MIT professor David Autor is a leading economist studying disruptions to labor markets. His work covers everything from globalization to trade, and, as it turns out, viruses. Autor talks with Walter Isaacson about U.S.-China trade relations and the long-term impact of the coronavirus.
Conversation at PBS


Heather Hendershot; photo by Jon Sachs/SHASS Communications

The truth about Trump’s uncle | Heather Hendershot
Hendershot delves into the narrative of Tump's self-described "natural ability," which he links to his uncle, Dr. John Trump, who taught at MIT for 40 years. "The notion that 'good genes' have made the president a natural expert in epidemiology is obviously dangerous nonsense. Rather than simply bragging about his inherited 'natural ability,' Trump should serve the nation by bringing his uncle’s values [of knowledge, kindness, and service] to the presidency.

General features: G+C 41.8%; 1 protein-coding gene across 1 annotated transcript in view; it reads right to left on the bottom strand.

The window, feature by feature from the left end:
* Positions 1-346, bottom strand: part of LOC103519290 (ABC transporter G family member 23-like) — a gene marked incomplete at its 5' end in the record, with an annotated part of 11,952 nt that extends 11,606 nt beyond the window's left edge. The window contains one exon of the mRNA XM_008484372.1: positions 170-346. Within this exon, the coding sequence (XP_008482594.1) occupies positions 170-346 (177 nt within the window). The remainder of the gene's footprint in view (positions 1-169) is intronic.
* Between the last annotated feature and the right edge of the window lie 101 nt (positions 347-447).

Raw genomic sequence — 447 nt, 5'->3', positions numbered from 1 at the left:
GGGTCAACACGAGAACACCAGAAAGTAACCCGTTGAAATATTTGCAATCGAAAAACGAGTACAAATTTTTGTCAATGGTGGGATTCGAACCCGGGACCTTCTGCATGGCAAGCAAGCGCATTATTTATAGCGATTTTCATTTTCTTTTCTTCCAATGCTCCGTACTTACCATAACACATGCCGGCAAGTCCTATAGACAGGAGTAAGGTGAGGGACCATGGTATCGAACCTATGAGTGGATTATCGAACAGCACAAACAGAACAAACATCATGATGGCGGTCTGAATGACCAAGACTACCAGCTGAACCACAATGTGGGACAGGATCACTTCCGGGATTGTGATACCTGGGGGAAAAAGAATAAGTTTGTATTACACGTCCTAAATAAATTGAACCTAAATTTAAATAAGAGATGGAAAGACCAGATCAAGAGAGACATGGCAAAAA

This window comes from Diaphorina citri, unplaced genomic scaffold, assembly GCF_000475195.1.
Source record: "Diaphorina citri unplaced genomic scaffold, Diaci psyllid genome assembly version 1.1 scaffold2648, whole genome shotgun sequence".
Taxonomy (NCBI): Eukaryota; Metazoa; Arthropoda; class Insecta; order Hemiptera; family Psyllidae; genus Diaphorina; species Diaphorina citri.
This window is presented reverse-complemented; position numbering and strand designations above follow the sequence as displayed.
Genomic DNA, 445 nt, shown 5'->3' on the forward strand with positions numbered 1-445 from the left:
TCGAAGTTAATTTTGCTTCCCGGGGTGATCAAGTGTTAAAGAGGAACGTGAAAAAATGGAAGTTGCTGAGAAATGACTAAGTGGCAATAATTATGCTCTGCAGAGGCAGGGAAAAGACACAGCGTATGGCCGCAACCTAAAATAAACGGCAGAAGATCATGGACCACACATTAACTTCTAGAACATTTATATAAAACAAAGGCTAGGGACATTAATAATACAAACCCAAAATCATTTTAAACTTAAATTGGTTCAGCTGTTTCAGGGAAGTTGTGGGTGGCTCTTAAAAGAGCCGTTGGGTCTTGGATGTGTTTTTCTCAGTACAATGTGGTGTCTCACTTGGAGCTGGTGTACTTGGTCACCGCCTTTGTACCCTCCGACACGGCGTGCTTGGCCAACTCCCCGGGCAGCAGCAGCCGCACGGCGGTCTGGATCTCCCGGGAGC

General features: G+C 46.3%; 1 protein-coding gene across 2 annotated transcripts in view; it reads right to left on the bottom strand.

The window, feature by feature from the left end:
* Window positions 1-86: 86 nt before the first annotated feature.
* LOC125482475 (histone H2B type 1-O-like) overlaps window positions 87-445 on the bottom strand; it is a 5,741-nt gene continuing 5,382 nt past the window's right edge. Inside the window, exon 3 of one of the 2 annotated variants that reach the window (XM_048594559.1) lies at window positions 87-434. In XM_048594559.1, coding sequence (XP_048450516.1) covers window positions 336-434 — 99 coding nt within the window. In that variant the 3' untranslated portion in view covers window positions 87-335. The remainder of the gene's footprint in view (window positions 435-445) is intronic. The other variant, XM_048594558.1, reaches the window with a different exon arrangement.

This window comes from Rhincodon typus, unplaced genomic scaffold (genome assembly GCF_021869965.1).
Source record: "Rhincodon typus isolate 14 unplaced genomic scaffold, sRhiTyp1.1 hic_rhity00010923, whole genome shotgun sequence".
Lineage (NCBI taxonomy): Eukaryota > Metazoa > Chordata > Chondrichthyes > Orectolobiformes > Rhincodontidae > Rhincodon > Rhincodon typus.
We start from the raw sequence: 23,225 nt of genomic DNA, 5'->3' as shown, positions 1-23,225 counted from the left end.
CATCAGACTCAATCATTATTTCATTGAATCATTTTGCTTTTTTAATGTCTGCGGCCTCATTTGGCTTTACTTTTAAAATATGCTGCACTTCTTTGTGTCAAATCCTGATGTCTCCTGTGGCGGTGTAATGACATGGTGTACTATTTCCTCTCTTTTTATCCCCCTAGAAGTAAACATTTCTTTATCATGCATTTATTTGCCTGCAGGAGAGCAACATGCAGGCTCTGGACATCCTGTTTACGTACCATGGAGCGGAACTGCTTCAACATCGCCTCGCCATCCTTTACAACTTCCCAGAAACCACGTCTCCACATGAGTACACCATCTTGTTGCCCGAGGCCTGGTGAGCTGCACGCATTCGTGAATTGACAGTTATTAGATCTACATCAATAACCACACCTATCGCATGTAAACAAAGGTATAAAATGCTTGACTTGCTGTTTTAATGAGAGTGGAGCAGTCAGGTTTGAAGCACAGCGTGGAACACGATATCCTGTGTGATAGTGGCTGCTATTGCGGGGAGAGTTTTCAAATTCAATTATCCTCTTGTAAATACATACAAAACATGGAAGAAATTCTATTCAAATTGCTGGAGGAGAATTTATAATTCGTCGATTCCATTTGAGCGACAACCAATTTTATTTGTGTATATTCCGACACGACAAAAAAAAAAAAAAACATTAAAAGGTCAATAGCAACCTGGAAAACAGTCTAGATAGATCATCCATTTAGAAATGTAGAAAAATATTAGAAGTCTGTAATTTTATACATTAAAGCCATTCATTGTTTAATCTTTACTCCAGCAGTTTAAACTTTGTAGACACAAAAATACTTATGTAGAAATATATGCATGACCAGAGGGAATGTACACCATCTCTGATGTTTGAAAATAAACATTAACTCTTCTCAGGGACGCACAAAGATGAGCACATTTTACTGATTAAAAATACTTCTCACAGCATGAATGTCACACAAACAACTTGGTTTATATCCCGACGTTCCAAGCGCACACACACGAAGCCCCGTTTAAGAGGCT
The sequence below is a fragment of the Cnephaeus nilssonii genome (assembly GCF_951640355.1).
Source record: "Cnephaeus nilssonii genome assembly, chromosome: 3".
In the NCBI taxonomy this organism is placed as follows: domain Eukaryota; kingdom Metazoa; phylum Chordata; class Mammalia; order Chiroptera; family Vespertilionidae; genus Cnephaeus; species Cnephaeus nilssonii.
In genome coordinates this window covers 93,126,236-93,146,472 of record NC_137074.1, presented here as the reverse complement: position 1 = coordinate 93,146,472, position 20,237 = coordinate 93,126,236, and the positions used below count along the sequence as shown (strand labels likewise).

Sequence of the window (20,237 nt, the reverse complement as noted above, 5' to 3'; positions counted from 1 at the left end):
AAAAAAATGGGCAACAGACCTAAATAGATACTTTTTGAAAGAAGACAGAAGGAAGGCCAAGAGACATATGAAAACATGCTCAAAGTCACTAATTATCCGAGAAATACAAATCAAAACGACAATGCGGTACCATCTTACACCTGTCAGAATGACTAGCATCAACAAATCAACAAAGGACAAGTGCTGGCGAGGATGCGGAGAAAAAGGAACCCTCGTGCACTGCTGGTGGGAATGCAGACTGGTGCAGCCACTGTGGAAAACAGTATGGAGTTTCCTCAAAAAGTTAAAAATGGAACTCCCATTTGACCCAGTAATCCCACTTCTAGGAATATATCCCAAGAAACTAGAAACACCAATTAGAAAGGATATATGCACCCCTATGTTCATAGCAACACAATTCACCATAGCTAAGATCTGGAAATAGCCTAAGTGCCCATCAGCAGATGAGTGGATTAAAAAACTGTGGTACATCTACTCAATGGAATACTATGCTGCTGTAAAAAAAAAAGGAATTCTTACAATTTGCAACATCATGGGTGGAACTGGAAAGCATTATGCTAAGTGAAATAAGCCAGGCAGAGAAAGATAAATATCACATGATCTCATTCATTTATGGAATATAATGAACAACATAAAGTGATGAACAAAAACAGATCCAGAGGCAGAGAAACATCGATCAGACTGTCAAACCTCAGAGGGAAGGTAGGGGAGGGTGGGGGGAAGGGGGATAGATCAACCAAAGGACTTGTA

Commentary at The Washington Post

Courting War | Barry Posen
"The Prussian strategic theorist Carl von Clausewitz once observed that 'The aggressor is always peace-loving ... he would prefer to take over our country unopposed.' This is what President Donald Trump and Secretary of State Mike Pompeo actually mean when they say they aren’t seeking war with Iran."  Commentary at the Boston Review

Is China a good neighbor? | M. Taylor Fravel
"These conflicts will be a critical factor in shaping regional stability. But by settling the majority of its other territorial disputes, China and its neighbors have reduced numerous opportunities for armed conflict."  Commentary at The Washington Post

Russia's Putin: From Silent Coup to Legal Dictatorship